The Canary previously reported that ‘Free Syrian Army’ (FSA) jihadists spearheading Turkey’s invasion of Syria have strong links with al-Qaeda. And now, sources from northern Syria have produced fresh evidence of links between Turkey and Daesh (Isis/Isil) – evidence that probably explains how Turkey was able to ‘take‘ the border town of Jarablus from Daesh without a fight.
Fake passports to Daesh militants
In April 2015, Turkish paper Today’s Zaman reported that “more than 100,000 fake Turkish passports” had been given to Daesh. (Note, this article is no longer available because, earlier this year, the Turkish government took over the newspaper.)
Now, newly-sourced evidence published on 29 August by the Foreign Relations Commission of the Democratic Self-Administration of Rojava (in northern Syria) has unearthed documents such as passports, ID cards, visas, money transfers, among other items belonging to Daesh militants (killed or captured).
The documents originated in Turkey or involved Turkey as a transit country, and suggest that the movements of Daesh members have consistently been approved by elements within the Turkish authorities.
(Note: This evidence should also be examined in the context of previously published evidence.)
Arms smuggling by Turkish authorities
In January 2015, documents pertaining to the Turkish military were leaked online, showing that Turkey’s intelligence services (MIT) had been caught by military officers transporting missiles, mortars and anti-aircraft ammunition via trucks “to the al-Qaeda terror organisation” in Syria. Public prosecutor Aziz Takci, who had ordered the trucks to be searched, was removed from his post, and 13 soldiers involved in the search were taken to court on charges of espionage.
According to Daesh suspects facing trial in Turkey, the MIT had begun smuggling arms, including NATO weapons to jihadi groups in Syria as early as 2011.
The security officers had spotted cardboard boxes inside the metallic container with “fragile” marked on them. On opening the boxes, they then found munitions hidden in crates below boxes of medicine. Cumhuriyet said the trucks were carrying around 1,000 mortar shells, hundreds of grenade launchers and more than 80,000 rounds of ammunition for light and heavy weapons.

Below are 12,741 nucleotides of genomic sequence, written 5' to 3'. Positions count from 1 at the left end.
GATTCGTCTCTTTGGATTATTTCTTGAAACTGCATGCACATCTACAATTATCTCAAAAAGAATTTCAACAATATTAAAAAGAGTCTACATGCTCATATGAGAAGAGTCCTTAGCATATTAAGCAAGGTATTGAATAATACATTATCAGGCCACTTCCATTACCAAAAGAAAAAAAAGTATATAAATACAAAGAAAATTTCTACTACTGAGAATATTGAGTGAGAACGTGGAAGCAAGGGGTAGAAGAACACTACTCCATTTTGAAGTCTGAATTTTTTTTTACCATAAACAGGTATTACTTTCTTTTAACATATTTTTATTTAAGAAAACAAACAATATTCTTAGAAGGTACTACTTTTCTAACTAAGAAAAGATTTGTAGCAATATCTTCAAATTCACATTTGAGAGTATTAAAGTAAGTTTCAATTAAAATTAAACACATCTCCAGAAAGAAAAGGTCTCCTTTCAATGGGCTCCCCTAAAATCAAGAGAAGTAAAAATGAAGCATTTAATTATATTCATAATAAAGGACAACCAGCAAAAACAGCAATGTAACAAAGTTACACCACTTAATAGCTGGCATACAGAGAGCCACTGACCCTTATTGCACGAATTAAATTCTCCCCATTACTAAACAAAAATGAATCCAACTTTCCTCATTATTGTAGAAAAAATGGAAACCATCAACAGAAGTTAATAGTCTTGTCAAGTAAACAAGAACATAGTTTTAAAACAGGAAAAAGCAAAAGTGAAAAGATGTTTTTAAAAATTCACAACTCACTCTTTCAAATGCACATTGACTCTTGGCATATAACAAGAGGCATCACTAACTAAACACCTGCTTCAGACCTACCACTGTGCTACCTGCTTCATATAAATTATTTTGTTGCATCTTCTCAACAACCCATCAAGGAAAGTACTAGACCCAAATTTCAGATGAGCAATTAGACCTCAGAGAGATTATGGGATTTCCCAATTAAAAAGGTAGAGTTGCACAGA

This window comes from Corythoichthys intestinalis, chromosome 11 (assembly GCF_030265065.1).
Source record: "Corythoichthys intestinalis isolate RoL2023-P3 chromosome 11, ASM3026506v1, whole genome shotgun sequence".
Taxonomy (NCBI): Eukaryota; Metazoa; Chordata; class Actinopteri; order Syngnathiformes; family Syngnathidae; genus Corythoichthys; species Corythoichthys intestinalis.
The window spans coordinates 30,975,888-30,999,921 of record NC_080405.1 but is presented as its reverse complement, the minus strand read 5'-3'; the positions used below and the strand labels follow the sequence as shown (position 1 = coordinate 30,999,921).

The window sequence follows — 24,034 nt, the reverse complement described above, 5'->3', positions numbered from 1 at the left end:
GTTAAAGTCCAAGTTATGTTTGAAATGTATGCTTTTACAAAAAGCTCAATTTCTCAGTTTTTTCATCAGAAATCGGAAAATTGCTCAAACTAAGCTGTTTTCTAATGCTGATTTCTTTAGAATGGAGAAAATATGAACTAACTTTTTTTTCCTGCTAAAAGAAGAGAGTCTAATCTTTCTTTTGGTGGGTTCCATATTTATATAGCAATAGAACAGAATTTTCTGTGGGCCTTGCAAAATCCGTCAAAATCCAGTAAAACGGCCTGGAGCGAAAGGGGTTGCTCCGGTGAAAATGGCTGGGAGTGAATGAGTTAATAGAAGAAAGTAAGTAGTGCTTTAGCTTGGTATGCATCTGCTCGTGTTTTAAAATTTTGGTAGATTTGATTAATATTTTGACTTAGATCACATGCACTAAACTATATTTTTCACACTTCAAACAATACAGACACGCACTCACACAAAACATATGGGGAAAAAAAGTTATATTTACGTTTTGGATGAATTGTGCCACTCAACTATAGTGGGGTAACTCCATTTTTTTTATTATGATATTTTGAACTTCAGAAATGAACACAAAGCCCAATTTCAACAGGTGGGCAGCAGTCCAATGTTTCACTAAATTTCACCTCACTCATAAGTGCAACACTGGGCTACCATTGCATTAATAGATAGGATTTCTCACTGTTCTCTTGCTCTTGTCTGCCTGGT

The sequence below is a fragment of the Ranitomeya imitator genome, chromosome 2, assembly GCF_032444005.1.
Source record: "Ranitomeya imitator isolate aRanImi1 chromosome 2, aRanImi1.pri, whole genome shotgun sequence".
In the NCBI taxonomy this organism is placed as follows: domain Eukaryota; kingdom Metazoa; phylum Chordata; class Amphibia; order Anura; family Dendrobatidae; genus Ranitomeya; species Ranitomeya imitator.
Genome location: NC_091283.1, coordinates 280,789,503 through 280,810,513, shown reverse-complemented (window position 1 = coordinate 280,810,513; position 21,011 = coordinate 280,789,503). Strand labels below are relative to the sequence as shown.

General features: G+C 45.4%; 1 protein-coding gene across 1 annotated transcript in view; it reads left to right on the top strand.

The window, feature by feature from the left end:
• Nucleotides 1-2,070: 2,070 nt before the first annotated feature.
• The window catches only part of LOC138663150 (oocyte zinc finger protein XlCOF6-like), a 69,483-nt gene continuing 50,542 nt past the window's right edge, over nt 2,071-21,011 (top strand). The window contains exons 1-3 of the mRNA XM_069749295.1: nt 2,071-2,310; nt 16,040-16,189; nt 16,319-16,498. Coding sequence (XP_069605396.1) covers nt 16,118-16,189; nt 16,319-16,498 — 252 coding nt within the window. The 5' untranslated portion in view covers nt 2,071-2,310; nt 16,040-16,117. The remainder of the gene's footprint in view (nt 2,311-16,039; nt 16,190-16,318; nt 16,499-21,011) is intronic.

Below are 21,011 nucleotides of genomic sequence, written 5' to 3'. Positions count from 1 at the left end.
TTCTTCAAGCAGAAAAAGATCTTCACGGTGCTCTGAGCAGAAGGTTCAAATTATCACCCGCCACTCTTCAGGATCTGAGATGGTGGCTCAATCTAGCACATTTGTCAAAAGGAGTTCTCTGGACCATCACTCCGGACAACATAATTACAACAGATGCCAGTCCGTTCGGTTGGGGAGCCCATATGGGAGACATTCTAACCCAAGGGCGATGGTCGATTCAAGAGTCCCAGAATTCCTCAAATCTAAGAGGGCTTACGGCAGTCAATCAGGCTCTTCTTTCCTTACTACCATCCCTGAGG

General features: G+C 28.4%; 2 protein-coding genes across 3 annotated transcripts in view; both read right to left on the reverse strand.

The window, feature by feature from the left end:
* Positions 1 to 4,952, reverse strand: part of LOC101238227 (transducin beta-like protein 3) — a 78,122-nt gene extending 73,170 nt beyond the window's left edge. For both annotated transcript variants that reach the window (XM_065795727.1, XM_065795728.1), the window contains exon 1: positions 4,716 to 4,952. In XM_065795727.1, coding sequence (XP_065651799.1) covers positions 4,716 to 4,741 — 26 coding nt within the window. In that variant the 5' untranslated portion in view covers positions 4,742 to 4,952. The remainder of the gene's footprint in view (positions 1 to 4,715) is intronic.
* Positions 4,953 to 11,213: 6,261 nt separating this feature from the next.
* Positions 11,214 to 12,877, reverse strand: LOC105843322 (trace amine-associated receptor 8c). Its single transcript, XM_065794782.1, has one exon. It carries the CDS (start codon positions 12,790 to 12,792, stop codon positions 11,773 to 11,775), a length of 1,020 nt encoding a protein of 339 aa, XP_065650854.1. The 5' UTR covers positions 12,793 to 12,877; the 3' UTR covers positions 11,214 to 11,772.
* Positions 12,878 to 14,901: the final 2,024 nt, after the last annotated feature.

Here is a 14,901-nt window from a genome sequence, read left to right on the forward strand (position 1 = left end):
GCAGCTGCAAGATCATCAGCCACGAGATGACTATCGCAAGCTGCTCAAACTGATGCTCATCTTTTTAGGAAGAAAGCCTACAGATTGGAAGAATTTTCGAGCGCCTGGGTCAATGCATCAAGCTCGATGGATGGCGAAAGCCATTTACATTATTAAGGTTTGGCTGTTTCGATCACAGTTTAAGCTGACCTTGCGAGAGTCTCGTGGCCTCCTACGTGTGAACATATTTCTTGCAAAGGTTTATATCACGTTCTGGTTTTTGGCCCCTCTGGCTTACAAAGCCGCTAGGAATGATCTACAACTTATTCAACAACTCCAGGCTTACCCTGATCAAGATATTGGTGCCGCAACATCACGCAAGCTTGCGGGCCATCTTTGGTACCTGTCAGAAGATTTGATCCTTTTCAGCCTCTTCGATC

The Turkish government also arrested four prosecutors who had ordered the search of the vehicles near the Syrian border, as well as more than 30 security officers – all of whom faced charges of military espionage and of attempting to overthrow the government.
In due course, Cumhuriyet posted on its website a video showing MIT trucks being inspected by security officers in January 2014. Today’s Zaman subsequently reported how the government ordered a gagging order to prevent the video from being published. A copy of the video can be seen below:
Human Rights Watch commented at the time that the incident exposed “murky dimensions to Turkey’s involvement with the conflict in Syria and the Turkish government’s concern to prevent any legal scrutiny of Turkish intelligence operations”.
Daesh using the FSA as cover
In July 2015, Turkish officials met with Turkmen forces in Syria to arrange their help in the planned (August 2016) offensive against the YPG/YPJ militias of northern Syria (the male and female militias defending the autonomous and multi-ethnic communities of Rojava). Other meetings to plan the offensive were subsequently arranged, and have been reported on by The Canary.
There was also an allegation in a video by a Daesh fighter captured by the YPG/J-led Syrian Democratic Forces (SDF) that he and other Daesh jihadis had been masquerading as a unit of the FSA funded by Turkey.
The official website of the Ceyş el-Siwar (Revolutionaries’ Army) published a confession by al-Sahaba Brigade member Ebdullah el-Ubeyd, who was captured in the village of Mariamın (liberated by the SDF in recent days with the support of Western airstrikes). Ebdullah el-Ubeyd confessed that his brigade is controlled by Jabhat al-Nusra (now known as Jabhat Fatah Al Sham), Ahrar al-Sham, and Daesh gangs – which were responsible for attacks on the SDF villages of Keshtaar and Mariamın.
Ebdullah Mihemed el-Xazî el-Ubeyd stated that this group is led by Ebû Mihemed el-Newêjî, and all its leading figures are affiliated with Daesh. He explained that the Turkish state supports their group financially, and added that members of the al-Sahaba Brigade, Jabhat al-Nusra (Fatah al Sham), Ahrar al-Sham and Daesh conducted attacks against Aleppo’s Azaz region under the name of the Free Syrian Army.
US long aware of FSA-al-Qaeda link
The US (and its coalition allies) has been aware of the links between Free Syrian Army jihadists and al-Qaeda for a long time. Here is just one previously published report indicating that knowledge from the Brookings Institute:
…while rarely acknowledged explicitly in public, the vast majority of the Syrian insurgency has coordinated closely with Al-Qaeda since mid-2012 – and to great effect on the battlefield.
Now, with the recent publication of the photographic evidence of Turkey-Daesh and Turkey-al-Qaeda collusion, there is proof beyond doubt that Turkey’s invasion of northern Syria was not about attacking Daesh, but entirely about limiting SDF advances.
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Feature image from the Democratic Self-Administration of Rojava, Foreign Relations Commission showing materials for explosives allegedly smuggled across Turkey-Syria border.
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